When Breath Becomes Air chronicles Kalanithi’s transformation from a naïve medical student “possessed,” as he wrote, “by the question of what, given that all organisms die, makes a virtuous and meaningful life” into a neurosurgeon at Stanford working in the brain, the most critical place for human identity, and finally into a patient and new father confronting his own mortality.

We speak with Paul's wife, Lucy, about his book and his experience.

Sean Philpott-Jones: Tempering Sheen’s Shame

Dec 17, 2015

Television actor and Hollywood bad boy Charlie Sheen revealed that he was HIV positive last month, breaking four years of silence during which he allegedly paid out millions of dollars in extortion in an attempt to keep his diagnosis private.

The beauty and garment industry's reputation for social responsibility is perhaps in tatters as grim stories of environmental damage, toxic chemicals, and human rights abuses abound. Now the sector is going through a dramatic shift and many of us are questioning our buy habits. Kate Black is at the center of this; she is the CEO and the editor-in-chief of MagnifECO, a digital source for eco-fashion and sustainable living. She is also the author of the book MagnifECO.

Why We Dance

Aug 17, 2015

  Kimerer L. LaMothe is a dancer, philosopher, and scholar of religion.

She also loves to dance, every day, feeling it is vital for her wellbeing. And when she scans the landscape of human life, she sees dance everywhere—in the earliest human art, the oldest forms of culture, and in every culture around the world into the present.

But, she says, in the maps of and for human life that comprise the philosophy, theology, and religious studies of the modern west, dance occupies a surprisingly small space. So, she has explored that in her new book: Why We Dance.

  Forty years after the landmark Roe v. Wade ruling, “abortion” is still a word that is said with outright hostility by many, despite the fact that one in three American women will have terminated at least one pregnancy by menopause. Even those who support a woman’s right to an abortion often qualify their support by saying abortion is a “bad thing,” an “agonizing decision,” making the medical procedure so remote and radioactive that it takes it out of the world of the everyday, turning an act that is normal and necessary into something shameful and secretive.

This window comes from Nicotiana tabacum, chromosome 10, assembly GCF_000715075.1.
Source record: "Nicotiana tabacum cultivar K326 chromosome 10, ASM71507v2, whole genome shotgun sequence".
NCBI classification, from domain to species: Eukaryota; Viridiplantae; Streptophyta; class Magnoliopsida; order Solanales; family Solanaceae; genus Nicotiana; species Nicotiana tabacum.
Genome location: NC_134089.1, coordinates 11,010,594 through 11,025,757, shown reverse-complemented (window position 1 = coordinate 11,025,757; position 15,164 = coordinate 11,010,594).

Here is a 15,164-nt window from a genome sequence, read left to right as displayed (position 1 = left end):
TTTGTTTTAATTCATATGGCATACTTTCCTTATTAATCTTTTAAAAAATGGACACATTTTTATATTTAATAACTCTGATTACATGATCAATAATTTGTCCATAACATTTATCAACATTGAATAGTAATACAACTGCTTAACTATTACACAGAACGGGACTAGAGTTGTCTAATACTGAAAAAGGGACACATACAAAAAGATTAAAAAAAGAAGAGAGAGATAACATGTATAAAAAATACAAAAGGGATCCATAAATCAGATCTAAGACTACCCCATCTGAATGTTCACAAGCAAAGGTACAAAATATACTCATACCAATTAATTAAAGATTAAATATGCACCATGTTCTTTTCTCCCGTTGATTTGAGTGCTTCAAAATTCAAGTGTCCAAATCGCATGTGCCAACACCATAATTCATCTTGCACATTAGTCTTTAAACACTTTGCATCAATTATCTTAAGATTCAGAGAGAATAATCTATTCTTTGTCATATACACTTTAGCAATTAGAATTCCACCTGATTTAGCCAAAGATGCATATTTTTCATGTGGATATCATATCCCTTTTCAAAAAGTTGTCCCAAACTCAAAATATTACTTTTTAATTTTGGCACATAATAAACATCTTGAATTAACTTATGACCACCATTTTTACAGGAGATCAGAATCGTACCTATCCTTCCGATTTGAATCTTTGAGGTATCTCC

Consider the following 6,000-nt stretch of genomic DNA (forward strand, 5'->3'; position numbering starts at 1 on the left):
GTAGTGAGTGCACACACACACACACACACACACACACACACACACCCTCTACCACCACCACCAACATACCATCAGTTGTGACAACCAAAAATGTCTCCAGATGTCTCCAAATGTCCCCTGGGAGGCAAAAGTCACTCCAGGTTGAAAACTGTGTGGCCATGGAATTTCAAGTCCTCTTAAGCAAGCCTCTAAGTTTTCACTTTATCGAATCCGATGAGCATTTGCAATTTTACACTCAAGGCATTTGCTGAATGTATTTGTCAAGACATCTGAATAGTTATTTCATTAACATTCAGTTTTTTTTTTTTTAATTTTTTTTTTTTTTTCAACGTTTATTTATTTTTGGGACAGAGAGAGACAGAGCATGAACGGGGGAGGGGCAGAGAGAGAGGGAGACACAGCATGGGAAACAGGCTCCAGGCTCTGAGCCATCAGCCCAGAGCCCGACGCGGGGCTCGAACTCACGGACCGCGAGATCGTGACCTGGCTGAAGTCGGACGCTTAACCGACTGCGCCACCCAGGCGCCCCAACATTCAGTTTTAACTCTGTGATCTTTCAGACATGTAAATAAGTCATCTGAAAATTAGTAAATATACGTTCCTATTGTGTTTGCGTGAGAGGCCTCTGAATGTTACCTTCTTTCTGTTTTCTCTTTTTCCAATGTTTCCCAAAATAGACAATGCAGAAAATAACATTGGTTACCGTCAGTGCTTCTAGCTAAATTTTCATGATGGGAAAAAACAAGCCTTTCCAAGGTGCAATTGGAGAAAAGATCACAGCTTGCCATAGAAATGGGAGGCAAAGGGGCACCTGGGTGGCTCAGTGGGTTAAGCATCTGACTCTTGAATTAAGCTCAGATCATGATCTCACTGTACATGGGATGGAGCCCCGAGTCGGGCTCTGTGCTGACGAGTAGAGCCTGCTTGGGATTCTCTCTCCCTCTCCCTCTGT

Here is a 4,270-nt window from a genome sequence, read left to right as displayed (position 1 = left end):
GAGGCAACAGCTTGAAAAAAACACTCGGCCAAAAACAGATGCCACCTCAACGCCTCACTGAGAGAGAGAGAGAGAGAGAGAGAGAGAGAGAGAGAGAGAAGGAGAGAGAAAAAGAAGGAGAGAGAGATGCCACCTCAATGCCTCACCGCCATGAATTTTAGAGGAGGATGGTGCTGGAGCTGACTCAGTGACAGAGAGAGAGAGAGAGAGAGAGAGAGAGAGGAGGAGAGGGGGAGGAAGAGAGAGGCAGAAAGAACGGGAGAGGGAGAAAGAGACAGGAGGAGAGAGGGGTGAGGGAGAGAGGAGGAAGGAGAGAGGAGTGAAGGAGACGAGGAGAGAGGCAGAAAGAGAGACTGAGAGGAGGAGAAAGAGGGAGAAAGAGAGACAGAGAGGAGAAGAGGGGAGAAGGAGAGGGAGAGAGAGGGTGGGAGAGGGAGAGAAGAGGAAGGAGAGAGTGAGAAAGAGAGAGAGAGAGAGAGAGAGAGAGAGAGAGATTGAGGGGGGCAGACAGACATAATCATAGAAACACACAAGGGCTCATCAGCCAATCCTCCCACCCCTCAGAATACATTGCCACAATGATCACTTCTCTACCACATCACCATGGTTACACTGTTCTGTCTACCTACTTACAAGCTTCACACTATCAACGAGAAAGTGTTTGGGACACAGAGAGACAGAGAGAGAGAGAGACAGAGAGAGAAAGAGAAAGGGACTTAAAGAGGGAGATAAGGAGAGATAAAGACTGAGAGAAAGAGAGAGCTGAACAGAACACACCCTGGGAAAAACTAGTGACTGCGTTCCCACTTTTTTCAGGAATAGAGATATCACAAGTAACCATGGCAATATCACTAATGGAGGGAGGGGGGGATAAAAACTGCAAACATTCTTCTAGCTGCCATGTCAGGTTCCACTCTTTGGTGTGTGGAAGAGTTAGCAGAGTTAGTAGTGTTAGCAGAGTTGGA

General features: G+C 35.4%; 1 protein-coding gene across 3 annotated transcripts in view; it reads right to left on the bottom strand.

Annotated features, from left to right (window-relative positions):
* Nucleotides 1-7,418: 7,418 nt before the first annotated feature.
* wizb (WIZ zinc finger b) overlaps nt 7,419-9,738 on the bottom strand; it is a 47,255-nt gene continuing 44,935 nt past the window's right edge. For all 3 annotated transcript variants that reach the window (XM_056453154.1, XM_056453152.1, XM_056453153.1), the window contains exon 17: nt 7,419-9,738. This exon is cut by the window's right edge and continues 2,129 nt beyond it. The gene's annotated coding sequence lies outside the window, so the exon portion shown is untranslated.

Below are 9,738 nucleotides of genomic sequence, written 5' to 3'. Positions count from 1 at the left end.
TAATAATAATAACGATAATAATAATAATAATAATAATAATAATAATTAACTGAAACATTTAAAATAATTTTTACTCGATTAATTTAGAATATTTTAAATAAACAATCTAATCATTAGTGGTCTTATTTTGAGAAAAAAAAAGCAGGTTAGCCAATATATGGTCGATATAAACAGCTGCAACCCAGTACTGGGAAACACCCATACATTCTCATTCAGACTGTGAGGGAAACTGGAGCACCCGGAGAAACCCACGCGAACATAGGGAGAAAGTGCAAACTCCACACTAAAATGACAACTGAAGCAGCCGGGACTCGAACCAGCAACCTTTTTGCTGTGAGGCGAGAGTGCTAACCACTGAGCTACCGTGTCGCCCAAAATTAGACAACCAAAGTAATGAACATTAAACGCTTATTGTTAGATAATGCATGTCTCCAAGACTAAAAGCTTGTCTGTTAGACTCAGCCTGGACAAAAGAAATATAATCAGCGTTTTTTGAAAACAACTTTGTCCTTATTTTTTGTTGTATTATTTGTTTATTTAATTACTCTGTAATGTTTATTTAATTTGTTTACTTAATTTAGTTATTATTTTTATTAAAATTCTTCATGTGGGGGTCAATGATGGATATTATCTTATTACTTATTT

In Pro, Katha Pollitt takes on the personhood argument, reaffirms the priority of a woman’s life and health, and discusses why terminating a pregnancy can be a force for good for women, families, and society. The book is out in paperback.

A western Massachusetts city is taking a unique step – actually, steps -- to encourage a healthier municipal workforce.  Healthcare officials hope what the city of Chicopee is doing will spread to other cities and towns.  

Beginning next month employees of the city of Chicopee can earn a $25 a month cash bonus by just walking an average of 7,000 steps a day, five days a week.  Mayor Richard Kos said he hopes in the long run the wellness incentive program will help reduce employee absences and lower the city’s health insurance premiums.

The 16th annual National Women's Health Week began on Mother's Day. The week is organized by the U.S. Department of Health and Human Services Office on Women's Health. The office's director Dr. Nancy Lee says it it important for women to take the time and the small steps necessary to maintain good health throughout their lives.

  

  Raymond Francis, a chemist and a graduate of MIT, once found himself in a hospital, battling for his life. The diagnosis: acute chemical hepatitis, chronic fatigue, multiple chemical sensitivities, and several autoimmune syndromes, causing him to suffer fatigue, dizziness, impaired memory, heart palpitations, diarrhea, numbness, seizures and numerous other ailments.

Knowing death was imminent unless he took action, Francis decided to research solutions for his disease himself. His findings and eventual recovery led him to conclude that almost all disease can be both prevented and reversed.

He writes about his journey in the new book: The Great American Health Hoax.

  Stacey Morris is a journalist and food writer, who has been working in this region for many years. Her latest project is a cookbook-memoir, Clean Comfort, which tells the story of the author's rocky relationship with food, how the dieting hamster wheel ballooned her weight to 345 pounds, and how she ultimately made her way back to balance and sanity - while loving food.

 For the countless individuals seeking to maximize their health and who consider vitamins to be the keys to well-being, Catherine Price's new book: Vitamania offers some context by looking into the roots of America's ongoing nutritional confusion.

Price traveled to vitamin manufacturers and food laboratories and military testing kitchens—and dove into the history of nutritional science. Vitamania explores the history, science, hype, and future of nutrition.